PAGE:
Date of this Version



© 1995, The Board of Regents of the University of Nebraska on behalf of the University of Nebraska–Lincoln Extension. All rights reserved.


This Extension Circular reviews what is known about the effects of rotations, tillage practices, and planting and harvest dates on crop insect management, focusing on major crops in Nebraska.

Before the development of synthetic organic insecticides (pre-DDT era), rotations, tillage practices, planting and harvest dates, and other nonchemical cultural controls were commonly recommended for insect management. Research focused on crop rotation and other cultural practices for insect management. With the development of DDT and later insecticides however, research on nonchemical controls decreased markedly.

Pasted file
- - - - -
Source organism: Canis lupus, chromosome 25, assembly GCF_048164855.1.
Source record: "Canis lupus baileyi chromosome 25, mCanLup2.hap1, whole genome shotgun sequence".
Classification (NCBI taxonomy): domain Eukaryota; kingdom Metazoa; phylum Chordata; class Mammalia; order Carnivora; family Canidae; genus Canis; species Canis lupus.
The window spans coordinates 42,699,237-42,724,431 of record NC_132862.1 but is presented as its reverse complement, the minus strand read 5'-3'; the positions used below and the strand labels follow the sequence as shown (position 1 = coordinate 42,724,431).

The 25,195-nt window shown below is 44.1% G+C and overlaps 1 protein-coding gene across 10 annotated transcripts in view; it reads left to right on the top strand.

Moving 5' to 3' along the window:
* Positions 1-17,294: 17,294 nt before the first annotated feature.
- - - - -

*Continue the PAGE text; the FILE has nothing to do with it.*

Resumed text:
With the emergence of the concept of sustainable agriculture in the 1980s, there has been increased emphasis on the use of crop rotations, reduced tillage and other cultural practices to promote cropping diversity, provide on-farm sources of soil fertility and animal feed, reduce soil erosion, and reduce pest problems. A greater understanding of how these cultural practices affect insect pest management is needed before they will be widely used.